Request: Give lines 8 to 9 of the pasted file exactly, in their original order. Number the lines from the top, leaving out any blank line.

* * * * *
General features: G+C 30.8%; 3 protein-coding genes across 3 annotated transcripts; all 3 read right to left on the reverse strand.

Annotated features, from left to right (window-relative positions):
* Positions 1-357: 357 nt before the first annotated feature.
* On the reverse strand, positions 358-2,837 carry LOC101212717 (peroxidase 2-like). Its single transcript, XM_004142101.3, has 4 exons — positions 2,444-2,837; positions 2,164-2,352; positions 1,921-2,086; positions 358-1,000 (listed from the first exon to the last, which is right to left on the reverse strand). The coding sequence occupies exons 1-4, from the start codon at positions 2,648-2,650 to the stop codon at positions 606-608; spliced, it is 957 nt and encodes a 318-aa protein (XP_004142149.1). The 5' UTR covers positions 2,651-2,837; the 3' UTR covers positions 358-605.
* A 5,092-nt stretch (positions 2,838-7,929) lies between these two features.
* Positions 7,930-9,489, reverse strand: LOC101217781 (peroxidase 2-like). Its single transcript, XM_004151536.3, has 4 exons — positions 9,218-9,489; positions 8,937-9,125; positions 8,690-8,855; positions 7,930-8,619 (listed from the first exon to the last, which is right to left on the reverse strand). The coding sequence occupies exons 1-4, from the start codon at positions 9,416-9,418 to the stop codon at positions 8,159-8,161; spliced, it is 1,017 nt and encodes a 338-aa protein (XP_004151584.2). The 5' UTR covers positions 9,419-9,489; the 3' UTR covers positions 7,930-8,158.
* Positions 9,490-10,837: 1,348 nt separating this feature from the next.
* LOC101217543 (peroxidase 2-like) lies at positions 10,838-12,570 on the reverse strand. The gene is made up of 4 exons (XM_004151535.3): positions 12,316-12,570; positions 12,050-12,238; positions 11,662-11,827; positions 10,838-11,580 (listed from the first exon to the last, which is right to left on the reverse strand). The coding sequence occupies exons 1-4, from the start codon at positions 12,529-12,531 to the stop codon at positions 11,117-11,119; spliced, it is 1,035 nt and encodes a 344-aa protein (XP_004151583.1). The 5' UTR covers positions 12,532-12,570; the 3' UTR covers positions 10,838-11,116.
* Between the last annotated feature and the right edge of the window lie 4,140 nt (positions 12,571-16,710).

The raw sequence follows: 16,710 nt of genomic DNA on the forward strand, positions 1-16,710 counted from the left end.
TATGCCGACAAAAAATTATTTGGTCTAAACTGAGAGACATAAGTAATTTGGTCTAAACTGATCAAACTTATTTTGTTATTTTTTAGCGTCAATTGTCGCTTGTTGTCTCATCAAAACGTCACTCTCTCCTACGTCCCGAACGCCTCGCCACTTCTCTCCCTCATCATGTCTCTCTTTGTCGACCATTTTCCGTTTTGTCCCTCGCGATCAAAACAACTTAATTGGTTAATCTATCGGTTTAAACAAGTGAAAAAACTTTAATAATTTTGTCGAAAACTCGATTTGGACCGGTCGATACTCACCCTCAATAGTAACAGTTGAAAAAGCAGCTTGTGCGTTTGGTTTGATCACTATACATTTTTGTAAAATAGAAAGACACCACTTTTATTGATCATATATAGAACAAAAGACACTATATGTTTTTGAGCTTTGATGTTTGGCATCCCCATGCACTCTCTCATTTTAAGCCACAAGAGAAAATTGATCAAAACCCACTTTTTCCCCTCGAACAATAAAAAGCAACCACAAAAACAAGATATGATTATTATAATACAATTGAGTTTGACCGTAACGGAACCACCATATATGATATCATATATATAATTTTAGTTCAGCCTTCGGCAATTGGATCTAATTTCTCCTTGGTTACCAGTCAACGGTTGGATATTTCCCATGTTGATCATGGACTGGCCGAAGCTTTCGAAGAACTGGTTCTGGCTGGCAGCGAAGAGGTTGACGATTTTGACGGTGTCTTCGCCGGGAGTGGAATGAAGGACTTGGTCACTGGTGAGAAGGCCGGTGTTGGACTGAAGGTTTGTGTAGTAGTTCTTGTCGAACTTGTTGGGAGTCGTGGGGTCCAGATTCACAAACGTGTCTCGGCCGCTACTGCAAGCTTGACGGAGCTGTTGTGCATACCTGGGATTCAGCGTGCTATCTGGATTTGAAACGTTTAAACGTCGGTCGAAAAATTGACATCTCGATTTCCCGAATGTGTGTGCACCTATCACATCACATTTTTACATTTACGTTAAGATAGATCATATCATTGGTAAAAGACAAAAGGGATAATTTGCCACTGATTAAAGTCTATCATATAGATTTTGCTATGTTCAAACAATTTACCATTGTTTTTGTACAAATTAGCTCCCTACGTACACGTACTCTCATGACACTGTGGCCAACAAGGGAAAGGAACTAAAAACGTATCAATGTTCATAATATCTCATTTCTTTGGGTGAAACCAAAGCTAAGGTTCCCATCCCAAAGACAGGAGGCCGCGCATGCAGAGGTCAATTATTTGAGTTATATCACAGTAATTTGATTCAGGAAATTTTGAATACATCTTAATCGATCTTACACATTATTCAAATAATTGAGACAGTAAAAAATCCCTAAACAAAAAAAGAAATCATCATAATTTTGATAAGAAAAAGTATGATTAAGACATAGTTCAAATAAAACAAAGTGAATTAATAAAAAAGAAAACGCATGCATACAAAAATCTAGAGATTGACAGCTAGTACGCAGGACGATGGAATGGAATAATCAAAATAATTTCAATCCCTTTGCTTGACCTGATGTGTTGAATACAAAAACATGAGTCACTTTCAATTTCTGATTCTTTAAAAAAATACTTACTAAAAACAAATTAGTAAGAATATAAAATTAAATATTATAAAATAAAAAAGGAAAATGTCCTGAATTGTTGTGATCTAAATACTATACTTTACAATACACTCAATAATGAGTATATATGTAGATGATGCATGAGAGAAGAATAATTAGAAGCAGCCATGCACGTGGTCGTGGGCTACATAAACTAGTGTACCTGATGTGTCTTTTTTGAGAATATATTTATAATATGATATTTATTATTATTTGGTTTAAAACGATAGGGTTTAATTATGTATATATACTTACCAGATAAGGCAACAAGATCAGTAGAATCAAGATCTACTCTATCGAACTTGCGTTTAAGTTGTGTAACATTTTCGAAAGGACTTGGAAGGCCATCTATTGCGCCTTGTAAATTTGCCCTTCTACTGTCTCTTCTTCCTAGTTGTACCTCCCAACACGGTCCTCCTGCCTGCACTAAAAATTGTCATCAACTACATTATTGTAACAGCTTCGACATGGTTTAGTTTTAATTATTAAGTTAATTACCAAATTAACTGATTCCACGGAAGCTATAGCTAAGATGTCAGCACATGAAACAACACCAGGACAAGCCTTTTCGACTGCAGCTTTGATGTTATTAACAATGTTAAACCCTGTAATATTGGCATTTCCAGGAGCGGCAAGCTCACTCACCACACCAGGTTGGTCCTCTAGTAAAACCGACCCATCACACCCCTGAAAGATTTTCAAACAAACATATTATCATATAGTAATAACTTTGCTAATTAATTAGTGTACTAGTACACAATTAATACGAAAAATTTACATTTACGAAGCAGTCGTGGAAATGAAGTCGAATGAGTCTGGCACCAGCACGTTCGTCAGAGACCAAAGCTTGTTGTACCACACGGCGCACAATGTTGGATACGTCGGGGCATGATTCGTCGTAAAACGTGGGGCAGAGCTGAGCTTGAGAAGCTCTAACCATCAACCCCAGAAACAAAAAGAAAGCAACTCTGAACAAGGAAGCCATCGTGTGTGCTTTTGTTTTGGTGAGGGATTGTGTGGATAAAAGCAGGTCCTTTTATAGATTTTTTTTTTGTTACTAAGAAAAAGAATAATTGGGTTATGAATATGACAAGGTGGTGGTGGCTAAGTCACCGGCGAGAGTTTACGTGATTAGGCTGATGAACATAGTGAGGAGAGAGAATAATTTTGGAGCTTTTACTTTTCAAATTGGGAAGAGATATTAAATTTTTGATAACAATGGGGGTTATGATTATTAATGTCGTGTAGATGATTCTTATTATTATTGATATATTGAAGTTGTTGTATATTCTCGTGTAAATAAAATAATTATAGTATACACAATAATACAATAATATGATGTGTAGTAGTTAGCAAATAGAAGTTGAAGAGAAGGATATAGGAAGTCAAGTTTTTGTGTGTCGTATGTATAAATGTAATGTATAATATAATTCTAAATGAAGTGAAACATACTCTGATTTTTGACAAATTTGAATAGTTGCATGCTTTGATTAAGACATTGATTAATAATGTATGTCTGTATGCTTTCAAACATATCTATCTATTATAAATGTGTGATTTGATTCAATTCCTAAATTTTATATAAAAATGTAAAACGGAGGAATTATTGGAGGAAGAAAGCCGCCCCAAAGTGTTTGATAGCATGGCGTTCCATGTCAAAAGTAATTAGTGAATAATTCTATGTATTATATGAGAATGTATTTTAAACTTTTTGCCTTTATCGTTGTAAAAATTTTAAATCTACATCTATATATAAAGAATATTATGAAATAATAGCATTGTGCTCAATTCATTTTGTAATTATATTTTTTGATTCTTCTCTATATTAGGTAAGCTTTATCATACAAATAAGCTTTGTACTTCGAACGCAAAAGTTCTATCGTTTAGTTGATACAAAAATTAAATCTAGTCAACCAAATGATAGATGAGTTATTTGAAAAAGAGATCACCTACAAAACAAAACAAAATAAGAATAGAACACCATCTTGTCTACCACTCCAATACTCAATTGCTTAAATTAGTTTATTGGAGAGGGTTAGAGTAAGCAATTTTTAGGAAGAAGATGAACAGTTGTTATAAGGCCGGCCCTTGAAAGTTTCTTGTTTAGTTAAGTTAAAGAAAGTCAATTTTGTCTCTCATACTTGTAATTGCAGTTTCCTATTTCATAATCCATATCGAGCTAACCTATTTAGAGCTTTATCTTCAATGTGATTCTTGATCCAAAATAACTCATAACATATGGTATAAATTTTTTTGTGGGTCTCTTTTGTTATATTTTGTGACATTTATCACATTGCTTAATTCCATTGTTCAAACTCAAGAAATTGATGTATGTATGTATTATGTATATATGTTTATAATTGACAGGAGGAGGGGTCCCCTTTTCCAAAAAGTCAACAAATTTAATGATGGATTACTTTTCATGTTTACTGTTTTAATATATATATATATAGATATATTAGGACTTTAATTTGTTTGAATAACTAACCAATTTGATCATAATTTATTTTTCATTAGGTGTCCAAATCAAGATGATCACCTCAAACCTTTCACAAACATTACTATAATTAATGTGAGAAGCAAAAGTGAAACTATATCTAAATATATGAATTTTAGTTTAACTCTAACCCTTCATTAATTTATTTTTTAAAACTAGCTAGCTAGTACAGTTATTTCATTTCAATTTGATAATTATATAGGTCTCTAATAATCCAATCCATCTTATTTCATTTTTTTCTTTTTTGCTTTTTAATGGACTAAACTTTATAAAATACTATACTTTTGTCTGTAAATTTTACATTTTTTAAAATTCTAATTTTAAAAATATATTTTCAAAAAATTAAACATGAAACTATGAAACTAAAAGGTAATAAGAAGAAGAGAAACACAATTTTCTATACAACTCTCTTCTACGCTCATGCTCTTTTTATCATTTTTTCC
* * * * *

* LOC101217543 (peroxidase 2-like) lies at positions 10,838-12,570 on the reverse strand. The gene is made up of 4 exons (XM_004151535.3): positions 12,316-12,570; positions 12,050-12,238; positions 11,662-11,827; positions 10,838-11,580 (listed from the first exon to the last, which is right to left on the reverse strand). The coding sequence occupies exons 1-4, from the start codon at positions 12,529-12,531 to the stop codon at positions 11,117-11,119; spliced, it is 1,035 nt and encodes a 344-aa protein (XP_004151583.1). The 5' UTR covers positions 12,532-12,570; the 3' UTR covers positions 10,838-11,116.
* Between the last annotated feature and the right edge of the window lie 4,140 nt (positions 12,571-16,710).